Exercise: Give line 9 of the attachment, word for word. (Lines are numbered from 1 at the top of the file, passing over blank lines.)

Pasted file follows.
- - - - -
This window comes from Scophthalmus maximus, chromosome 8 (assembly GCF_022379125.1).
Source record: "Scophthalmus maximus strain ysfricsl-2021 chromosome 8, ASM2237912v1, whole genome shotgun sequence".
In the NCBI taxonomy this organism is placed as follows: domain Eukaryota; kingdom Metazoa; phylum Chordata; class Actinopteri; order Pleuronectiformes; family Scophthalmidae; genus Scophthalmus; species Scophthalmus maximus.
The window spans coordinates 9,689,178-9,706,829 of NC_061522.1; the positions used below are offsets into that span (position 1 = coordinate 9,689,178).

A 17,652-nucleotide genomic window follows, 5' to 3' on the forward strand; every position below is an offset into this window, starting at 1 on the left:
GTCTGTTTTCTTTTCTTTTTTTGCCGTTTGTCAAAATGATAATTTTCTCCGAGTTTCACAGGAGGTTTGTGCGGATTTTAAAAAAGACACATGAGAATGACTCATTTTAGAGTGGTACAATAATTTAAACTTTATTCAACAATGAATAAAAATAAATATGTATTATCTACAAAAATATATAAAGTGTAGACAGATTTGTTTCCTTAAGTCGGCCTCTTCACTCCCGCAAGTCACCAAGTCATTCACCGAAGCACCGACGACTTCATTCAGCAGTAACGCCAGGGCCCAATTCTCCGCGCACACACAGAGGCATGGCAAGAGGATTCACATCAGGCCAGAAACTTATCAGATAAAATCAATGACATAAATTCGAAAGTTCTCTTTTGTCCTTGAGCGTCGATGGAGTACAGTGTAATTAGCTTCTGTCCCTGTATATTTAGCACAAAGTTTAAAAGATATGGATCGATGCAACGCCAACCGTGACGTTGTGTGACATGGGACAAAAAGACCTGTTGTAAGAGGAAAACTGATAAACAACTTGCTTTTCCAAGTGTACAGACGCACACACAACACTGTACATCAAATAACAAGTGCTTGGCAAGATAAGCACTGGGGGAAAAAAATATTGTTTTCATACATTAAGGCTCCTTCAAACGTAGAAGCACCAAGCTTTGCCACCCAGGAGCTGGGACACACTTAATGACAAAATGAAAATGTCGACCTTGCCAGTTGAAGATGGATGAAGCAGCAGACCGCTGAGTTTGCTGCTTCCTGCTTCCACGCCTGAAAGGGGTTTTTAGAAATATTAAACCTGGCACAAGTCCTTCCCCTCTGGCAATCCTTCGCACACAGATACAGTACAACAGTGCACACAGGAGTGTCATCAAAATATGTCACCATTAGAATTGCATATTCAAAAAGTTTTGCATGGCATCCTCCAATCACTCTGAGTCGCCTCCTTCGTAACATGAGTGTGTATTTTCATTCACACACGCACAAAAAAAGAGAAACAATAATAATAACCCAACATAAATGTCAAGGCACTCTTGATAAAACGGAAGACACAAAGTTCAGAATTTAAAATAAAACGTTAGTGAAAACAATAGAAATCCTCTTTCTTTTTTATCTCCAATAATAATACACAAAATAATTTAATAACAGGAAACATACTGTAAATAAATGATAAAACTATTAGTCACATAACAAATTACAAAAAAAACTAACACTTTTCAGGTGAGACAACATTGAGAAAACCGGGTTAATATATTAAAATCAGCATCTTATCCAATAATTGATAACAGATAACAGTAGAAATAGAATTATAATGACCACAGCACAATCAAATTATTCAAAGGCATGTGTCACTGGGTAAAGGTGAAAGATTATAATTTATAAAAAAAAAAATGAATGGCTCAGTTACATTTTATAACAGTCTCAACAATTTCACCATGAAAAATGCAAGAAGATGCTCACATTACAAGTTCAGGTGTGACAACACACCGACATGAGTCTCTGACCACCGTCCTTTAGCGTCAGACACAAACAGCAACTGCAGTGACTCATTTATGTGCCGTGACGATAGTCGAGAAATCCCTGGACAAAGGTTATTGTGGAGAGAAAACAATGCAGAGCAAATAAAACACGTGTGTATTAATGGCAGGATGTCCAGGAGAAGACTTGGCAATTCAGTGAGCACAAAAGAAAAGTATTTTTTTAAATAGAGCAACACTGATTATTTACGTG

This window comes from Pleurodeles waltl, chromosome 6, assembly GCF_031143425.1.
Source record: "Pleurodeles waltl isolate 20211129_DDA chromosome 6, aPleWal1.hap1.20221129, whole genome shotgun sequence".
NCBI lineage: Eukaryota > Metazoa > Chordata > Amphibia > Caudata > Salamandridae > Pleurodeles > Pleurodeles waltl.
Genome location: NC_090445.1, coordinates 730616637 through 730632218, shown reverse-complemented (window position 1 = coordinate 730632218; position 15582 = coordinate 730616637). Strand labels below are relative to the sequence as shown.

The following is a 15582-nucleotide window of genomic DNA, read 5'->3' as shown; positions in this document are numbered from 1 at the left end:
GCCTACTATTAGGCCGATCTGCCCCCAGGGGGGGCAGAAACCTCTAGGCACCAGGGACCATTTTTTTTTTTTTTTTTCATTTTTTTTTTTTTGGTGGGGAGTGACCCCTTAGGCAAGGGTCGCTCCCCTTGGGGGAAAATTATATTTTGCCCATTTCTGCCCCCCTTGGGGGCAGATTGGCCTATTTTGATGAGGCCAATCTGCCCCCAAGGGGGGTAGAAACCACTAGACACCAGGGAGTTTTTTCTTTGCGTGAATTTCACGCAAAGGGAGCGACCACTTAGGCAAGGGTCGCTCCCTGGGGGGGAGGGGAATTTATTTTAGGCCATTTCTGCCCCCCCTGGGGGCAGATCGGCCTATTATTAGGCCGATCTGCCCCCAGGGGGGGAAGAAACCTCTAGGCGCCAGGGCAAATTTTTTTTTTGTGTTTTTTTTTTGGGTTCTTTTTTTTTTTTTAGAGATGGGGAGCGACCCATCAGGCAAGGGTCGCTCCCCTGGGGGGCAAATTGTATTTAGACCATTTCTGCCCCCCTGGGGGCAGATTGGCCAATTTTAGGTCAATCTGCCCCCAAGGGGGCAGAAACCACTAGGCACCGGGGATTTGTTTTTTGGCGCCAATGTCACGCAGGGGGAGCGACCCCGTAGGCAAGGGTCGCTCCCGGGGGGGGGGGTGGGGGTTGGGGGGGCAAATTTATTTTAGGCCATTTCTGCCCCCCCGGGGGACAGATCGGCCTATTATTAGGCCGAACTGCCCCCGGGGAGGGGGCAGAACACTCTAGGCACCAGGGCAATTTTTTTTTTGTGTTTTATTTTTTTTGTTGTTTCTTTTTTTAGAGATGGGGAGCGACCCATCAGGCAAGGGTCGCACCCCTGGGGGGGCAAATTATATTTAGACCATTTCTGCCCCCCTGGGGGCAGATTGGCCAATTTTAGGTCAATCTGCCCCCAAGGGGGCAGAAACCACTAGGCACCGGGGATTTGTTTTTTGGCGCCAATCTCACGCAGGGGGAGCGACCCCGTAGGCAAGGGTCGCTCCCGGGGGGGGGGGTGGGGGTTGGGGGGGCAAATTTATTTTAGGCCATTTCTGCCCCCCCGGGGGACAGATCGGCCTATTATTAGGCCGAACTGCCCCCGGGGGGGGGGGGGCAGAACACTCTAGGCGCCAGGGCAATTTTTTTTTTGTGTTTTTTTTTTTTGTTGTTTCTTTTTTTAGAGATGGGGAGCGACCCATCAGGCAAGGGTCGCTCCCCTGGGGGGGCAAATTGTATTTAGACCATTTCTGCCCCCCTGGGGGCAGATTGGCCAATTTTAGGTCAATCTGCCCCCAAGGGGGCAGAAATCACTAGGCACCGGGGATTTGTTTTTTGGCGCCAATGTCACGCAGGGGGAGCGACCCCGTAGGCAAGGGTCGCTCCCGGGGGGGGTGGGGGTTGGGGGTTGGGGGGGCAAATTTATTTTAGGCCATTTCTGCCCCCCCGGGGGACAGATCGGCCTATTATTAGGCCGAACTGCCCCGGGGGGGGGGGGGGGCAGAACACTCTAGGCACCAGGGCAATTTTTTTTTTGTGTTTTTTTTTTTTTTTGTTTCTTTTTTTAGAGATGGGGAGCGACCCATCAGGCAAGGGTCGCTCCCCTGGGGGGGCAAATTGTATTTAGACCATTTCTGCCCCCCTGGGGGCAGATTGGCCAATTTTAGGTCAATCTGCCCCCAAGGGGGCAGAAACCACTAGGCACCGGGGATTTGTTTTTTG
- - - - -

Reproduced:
NCBI lineage: Eukaryota > Metazoa > Chordata > Amphibia > Caudata > Salamandridae > Pleurodeles > Pleurodeles waltl.